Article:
(b. Garmsar, Iran, 28 Oct. 1956)
Iranian; President of the Islamic Republic of Iran 2005– The son of a blacksmith, he was born in a village about 90 km outside Tehran. His family moved to Tehran when he was one. He studied civil engineering at Tehran's Science and Technology University, where he became involved in the opposition to the Shah (see Pahlavi) prior to the Iranian Revolution in 1979. He became a member of the Revolutionary Guards and took part in the Iran–Iraq war (1980–88). After the war he had a number of public positions, latterly as Governor General of Ardabil Province (1993–7), after which he returned to Tehran as a university lecturer. He re-emerged politically as a very conservative mayor of Tehran in 2003, reversing moderate reforms made by his predecessors. He was relatively unknown at the start of the 2005 presidential election, campaigning on issues of social justice domestically and on Iran's right to develop its civil nuclear power programme. He won the final run-off against Ali Akbar Hashemi-Rafsanjani (who had been President 1989–97), gaining nearly two-thirds of the vote. He was the first non-cleric for 24 years to become President, although much power still rests with the Supreme Leader, Ayatollah Khamenei. Domestically he stopped the process of reform and imposed restrictions, such as the banning of Western music. However, he faced severe economic problems. By the end of 2008 inflation had reached 30 per cent and the dramatic fall in oil prices was harming the economy. Internationally, he has caused much controversy. His encouragement of Iran's civil nuclear power programme (which includes the enrichment of nuclear fuels) has been opposed by the international community, with the USA applying sanctions and threatening more direct action. He has been a strong supporter of the Palestinian cause, providing direct support to Hamas in Gaza and to Hezbollah in Lebanon, and has questioned Israel's right to exist. He will hope that his populist appeal in Iran will bring him victory at the presidential elections in 2009, in the face of his difficulties in managing the worsening economic situation in the country.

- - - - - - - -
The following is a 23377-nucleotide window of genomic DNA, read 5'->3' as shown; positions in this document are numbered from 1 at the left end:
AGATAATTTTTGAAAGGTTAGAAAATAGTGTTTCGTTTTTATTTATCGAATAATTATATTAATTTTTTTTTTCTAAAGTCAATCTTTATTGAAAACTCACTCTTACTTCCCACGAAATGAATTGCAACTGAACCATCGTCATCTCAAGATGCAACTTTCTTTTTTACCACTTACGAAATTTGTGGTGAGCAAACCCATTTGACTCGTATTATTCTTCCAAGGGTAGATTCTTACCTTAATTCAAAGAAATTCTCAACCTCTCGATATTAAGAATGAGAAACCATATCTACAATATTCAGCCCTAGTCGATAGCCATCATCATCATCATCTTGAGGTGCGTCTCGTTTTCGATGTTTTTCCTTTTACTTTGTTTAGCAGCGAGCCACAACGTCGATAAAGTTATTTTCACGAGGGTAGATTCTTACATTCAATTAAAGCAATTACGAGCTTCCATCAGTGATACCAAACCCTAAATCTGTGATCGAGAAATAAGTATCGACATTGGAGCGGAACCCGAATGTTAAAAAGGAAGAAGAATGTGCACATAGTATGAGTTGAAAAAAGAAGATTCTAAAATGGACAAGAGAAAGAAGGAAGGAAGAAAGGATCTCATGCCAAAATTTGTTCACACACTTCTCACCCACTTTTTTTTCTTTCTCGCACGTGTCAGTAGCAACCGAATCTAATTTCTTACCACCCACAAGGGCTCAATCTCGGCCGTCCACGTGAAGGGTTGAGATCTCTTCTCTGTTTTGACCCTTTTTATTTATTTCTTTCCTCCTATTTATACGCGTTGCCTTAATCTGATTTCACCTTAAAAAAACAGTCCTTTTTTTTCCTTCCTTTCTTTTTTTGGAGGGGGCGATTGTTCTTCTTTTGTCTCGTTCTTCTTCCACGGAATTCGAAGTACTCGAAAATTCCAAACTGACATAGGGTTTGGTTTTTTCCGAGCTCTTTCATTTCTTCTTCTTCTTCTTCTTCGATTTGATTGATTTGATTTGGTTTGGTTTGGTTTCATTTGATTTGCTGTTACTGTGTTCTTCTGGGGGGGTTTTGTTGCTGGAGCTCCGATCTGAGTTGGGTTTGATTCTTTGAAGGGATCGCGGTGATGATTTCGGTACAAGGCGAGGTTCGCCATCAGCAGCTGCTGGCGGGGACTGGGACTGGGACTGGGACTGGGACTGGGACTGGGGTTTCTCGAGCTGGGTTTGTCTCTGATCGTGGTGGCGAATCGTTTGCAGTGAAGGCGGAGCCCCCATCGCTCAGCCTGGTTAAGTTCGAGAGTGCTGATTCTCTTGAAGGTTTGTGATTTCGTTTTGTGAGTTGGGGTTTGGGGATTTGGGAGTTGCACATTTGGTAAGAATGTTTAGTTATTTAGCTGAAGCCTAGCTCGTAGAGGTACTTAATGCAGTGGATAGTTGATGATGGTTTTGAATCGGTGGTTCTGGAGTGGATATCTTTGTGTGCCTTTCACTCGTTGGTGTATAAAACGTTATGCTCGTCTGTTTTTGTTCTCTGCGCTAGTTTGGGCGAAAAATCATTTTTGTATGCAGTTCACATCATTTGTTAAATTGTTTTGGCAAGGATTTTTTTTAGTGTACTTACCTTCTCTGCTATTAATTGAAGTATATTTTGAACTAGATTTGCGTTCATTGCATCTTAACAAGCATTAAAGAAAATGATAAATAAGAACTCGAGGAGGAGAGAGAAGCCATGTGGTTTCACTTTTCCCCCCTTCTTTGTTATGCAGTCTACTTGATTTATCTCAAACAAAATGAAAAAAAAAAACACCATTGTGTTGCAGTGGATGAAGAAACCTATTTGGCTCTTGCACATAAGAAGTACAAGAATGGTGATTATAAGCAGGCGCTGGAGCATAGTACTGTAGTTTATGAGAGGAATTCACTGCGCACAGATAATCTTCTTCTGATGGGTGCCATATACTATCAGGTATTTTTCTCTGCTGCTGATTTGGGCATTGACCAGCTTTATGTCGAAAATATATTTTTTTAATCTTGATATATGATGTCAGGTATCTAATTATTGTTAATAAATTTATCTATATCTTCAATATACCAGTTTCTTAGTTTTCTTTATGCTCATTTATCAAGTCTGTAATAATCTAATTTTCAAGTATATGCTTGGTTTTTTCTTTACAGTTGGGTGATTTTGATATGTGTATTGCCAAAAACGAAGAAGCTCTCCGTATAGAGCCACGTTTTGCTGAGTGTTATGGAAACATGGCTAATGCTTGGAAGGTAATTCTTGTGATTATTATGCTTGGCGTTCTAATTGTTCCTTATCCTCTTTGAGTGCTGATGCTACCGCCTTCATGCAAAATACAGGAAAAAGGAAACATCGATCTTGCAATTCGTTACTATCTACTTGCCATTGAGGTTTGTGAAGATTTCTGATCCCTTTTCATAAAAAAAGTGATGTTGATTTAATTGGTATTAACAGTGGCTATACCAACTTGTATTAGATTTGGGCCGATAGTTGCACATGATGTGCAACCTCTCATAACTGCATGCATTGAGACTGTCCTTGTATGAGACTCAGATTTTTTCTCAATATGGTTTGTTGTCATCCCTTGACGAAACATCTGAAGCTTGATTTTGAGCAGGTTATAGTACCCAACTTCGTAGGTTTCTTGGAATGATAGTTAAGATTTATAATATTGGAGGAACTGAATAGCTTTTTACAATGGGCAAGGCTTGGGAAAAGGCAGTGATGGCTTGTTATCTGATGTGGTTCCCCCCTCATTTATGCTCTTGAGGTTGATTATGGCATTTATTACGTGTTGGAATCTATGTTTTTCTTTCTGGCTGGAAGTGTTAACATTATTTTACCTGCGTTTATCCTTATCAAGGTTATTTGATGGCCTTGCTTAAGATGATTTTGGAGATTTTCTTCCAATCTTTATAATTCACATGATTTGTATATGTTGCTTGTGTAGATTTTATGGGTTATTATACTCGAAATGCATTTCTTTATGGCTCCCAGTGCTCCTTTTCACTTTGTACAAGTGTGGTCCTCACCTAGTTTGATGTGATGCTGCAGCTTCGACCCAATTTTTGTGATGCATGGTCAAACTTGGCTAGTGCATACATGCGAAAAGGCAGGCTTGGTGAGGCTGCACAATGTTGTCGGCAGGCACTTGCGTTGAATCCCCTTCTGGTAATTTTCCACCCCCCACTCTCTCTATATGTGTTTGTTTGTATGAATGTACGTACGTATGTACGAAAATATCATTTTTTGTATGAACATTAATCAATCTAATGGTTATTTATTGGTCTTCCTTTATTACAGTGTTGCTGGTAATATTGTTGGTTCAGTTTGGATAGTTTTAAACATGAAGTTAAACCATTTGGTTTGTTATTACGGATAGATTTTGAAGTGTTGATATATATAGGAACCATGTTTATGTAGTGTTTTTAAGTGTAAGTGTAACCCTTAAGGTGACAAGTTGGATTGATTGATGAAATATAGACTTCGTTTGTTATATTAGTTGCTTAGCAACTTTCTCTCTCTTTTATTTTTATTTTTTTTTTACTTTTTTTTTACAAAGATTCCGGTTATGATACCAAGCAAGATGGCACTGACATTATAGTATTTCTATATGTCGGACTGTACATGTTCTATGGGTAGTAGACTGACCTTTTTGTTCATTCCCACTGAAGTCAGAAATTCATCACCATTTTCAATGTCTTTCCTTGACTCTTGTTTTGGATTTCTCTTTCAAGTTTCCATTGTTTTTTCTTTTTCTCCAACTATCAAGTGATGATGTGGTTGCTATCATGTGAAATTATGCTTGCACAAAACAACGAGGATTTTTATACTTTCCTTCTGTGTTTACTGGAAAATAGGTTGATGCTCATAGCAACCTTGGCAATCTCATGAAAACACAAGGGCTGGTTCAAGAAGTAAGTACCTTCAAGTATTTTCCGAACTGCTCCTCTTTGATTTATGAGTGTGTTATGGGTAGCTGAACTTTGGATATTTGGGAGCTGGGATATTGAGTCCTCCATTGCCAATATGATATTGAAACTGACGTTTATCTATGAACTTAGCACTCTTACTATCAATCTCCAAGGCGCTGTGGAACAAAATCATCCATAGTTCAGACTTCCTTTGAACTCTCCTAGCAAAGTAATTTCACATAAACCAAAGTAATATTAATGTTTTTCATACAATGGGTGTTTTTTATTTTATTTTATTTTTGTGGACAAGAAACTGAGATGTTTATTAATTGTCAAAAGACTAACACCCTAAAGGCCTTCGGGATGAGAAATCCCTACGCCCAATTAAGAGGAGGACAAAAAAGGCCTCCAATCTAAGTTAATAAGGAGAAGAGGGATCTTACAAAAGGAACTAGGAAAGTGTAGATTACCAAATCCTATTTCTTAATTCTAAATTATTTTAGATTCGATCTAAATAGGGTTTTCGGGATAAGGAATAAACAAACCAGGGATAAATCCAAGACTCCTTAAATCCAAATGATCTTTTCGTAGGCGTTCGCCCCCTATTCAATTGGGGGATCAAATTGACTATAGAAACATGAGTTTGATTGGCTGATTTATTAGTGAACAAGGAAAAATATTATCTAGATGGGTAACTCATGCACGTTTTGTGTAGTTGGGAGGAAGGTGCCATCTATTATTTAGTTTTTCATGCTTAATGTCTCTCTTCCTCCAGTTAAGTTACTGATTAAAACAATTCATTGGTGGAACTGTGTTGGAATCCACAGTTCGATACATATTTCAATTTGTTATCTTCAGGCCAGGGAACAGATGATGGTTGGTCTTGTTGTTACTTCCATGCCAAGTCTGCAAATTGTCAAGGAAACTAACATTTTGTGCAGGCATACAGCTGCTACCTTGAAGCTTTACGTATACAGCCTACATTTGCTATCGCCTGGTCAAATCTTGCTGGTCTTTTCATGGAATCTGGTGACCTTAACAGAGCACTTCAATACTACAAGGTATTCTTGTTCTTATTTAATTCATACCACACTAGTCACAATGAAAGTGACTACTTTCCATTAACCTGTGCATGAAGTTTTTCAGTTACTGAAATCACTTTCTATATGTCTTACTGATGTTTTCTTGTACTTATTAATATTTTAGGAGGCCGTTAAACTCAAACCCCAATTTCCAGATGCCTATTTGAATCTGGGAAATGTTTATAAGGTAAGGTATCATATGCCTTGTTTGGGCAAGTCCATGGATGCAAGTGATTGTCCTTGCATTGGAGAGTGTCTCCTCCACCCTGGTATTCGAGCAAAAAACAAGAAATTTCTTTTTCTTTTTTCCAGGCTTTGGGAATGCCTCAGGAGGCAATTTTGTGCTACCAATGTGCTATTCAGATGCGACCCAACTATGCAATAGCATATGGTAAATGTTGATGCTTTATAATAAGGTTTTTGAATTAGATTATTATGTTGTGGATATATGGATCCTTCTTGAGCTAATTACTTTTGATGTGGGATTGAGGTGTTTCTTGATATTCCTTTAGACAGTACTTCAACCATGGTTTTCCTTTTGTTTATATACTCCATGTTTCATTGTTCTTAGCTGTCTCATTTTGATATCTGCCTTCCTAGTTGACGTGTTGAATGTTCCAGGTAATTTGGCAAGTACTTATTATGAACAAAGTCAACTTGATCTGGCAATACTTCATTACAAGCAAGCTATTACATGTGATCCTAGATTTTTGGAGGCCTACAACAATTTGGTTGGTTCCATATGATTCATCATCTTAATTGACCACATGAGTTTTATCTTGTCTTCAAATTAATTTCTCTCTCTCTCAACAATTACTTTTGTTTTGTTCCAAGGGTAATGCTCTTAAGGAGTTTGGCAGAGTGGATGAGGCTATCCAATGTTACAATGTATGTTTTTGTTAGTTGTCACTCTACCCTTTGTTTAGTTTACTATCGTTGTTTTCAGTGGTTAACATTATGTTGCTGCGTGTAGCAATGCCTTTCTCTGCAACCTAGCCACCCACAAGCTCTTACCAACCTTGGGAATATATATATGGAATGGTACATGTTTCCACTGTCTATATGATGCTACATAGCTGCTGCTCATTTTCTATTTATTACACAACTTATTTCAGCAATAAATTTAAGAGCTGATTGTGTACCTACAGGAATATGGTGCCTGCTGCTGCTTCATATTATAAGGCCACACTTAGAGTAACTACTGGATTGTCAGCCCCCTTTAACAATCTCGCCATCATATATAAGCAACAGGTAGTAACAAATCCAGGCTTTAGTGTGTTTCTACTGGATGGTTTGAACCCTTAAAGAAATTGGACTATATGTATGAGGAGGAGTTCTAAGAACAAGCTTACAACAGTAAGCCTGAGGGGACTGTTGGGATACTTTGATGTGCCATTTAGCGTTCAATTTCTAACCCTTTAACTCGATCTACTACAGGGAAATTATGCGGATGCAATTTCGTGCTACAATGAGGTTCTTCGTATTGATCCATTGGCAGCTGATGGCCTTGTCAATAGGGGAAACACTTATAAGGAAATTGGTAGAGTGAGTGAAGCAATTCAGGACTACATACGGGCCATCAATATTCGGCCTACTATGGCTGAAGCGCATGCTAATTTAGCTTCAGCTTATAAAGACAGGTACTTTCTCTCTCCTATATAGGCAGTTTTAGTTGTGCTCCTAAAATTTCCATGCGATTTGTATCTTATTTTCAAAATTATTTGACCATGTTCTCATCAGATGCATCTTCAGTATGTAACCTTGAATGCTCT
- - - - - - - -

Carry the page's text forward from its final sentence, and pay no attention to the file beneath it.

Subjects: Arts and Humanities — Politics.